Feb. 7: Challenged on his statement the "dishonest" press under-reports terror attacks, Trump produces a list -- filled grammatical errors -- omitting attacks perpetrated by white supremacists or hate-crimes against Muslims. Trump accuses the media of under-reporting "for their own reasons", but fails to provide any evidence. In a lawsuit failed against the Daily Mail, Melania Trump described her position as a "once-in-a-life-time" money making opportunity and her intention to sign "licensing, branding, and endorsement" deals worth millions. Gun violence researchers race to protect data, joining climate change scientists in guarding server farms from being wiped clean by Trump officials. A bipartisan letter from US senators seeks to calm fears in Australia after Trump's disaster phone call with prime minister. A former US general calls Trump's throw-away defense of Putin as the "most anti-American statement ever made by a president of the United States". In Great Britain, the Commons speaker opposes Trump addressing Parliament. Trump's nominee for Education Secretary, Betsy DeVos, faces furious opposition to confirmation as Democrats filibuster confirmation in all-night protest: 5 US Senators ask DeVos to pay her $5.3 million fine for breaking election laws in Ohio. More than 400 current and former EPA staffers write letter opposing confirmation of Trump's nominee to head the beleaguered agency, Scott Pruitt. Meanwhile, the chief organizing tool to promote GOP political fortunes -- repeal of Obamacare -- fizzles. Trump says that replacement may not be available until 2018.  To Trump's annoyance, Steve Bannon -- his top advisor who inserted himself onto the principals committee of the National Security Council without informing Trump -- appears on the cover of Time Magazine.


Feb. 6: It was a quiet weekend, except for Trump protests around the nation and even in Palm Beach and the Mar-a-Largo Mansion where Trump and his wife de-camped by private jet while restive crowds chanted nearby. Trump wants to be loved but he is not. He arrived in Palm Beach on Air Force One and Melania, separately, on another private jet at taxpayer expense. At his club Trump tried calming down after two chaotic weeks. While he was in Palm Beach, hie people in the White House tried catching up and learning where the light switches are. Also, dozens of lawyers around the nation huddled in preparation for this week's briefings in district court, some preparing to attack and others to defend the Trump immigration ban. Incredible that he hobbled himself in his first act as president. Sad. Instead of being in the owner's box celebrating his team's improbable, fantastic Super Bowl victory, Trump was sequestered in his club. Mike Pence was there. Not Trump. He can't seem to shake the misery of actually being in a job where he can't trust anyone who isn't related, especially now that Steve Bannon, according to the New York Times, inserted himself into the principals' committee of the National Security Council without telling him. What is he going to do now? Shout at the wide screen television while eating his lunch, a perfect hamburger and fries, alone? Trump continues to tweet obsessively about FAKE NEWS! and BAD POLLS! Here is the problem when you allow your prejudices to inform every piece of information that crosses your threshold: sound judgment vanishes into a haze of paranoia through which nothing can emerge independent of one's own fear and anxieties. When Trump's own polls show him to be the most unpopular at this point in his presidency, just enough sunlight breaks in to make him truly miserable.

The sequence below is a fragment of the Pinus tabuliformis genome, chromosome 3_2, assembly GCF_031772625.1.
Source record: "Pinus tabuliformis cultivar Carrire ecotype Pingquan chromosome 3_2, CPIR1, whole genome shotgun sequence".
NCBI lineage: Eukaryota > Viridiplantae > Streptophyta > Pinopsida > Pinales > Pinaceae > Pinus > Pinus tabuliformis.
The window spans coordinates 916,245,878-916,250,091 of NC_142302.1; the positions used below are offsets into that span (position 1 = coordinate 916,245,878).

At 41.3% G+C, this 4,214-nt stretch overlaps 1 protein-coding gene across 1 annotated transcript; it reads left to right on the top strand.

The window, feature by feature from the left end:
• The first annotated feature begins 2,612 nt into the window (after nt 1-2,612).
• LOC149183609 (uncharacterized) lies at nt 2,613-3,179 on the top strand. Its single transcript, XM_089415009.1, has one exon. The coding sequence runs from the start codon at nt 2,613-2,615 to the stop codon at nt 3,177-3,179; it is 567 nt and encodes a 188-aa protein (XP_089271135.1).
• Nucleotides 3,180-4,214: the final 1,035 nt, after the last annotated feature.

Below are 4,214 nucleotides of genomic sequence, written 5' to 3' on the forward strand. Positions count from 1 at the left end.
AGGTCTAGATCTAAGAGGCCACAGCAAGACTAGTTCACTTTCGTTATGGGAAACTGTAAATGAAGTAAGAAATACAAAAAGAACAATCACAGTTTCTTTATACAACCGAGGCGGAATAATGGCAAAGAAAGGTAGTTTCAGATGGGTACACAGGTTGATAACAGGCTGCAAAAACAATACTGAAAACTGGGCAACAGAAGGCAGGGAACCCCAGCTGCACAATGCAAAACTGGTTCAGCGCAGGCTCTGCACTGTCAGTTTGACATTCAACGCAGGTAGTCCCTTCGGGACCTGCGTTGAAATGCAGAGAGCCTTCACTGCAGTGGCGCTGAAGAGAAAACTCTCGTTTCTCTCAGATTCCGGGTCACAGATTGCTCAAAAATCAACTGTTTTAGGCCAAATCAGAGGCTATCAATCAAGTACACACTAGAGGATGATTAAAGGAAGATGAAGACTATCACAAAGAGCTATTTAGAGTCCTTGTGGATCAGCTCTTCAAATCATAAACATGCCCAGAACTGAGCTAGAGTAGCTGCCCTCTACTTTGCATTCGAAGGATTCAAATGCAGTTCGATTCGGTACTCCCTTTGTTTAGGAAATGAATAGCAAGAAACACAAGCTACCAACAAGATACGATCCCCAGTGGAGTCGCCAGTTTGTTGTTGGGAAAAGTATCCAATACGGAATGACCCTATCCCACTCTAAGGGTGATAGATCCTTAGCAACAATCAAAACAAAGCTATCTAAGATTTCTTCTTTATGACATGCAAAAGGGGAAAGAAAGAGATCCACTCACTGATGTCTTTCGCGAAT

Feb. 4: In a late night Twitter rant, Trump tweeted, "We must keep EVIL out of our country!".


Feb. 3: “We’re taken advantage of by every nation in the world virtually,” Trump said on Thursday at a prayer breakfast in Washington DC. “It’s not going to happen anymore.” Each morning Trump turns on the TV, finds something that scratches his sense of grievance, and tweets. His hair-trigger super id absorbs those around him. Thursday, Trump's communication advisor KellyAnne Conway defended Trump's Muslim ban by citing a Bowling Green "massacre" that never happened except in her mind.

The retraction later issued by Conway echoes what Congressional leaders are doing, cleaning up after Trump's impulse fictions rattle US allies.

Trump sought to calm down the world. He told audiences yesterday not to worry about his "tough" phone calls, but the reaction is having the opposite effect. "I personally wish that he had never run, I told him that, because I actually think this is something that is gonna be detrimental to his mental health," shock jock radio host Stern said to CNN about Trump, once a frequent guest on his show.

The list of things President Trump has threatened in order to restore his equanimity: science, sanctuary cities, Planned Parenthood, and, now, the University of California at Berkeley.

Before heading to the National Prayer Breakfast on Thursday, Trump floated the idea of stripping federal funding from Berkeley, where a protest against a scheduled appearance by a Trump stand-in, Breitbart writer Milo Yiannopoulos, led to violence. Proxies for Trump’s super id are everywhere.